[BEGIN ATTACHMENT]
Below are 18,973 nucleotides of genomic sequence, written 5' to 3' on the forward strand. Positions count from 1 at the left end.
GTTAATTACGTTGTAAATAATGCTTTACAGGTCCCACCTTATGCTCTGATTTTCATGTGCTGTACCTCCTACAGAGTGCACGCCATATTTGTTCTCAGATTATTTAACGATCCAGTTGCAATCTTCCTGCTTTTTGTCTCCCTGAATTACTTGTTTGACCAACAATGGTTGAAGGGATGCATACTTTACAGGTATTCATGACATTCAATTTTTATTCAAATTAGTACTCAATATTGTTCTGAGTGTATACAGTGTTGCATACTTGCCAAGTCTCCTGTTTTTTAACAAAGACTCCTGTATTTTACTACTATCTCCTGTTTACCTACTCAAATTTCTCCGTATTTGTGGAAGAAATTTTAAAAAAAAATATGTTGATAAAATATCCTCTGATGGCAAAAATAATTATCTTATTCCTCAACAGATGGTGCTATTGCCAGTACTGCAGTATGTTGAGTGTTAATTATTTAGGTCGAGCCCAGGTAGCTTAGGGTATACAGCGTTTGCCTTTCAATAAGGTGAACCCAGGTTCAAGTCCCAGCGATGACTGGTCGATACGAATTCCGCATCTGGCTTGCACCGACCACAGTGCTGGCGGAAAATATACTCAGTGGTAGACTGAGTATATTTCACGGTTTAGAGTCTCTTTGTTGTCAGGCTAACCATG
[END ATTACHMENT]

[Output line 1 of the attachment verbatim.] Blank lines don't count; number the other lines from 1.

Below are 18,973 nucleotides of genomic sequence, written 5' to 3' on the forward strand. Positions count from 1 at the left end.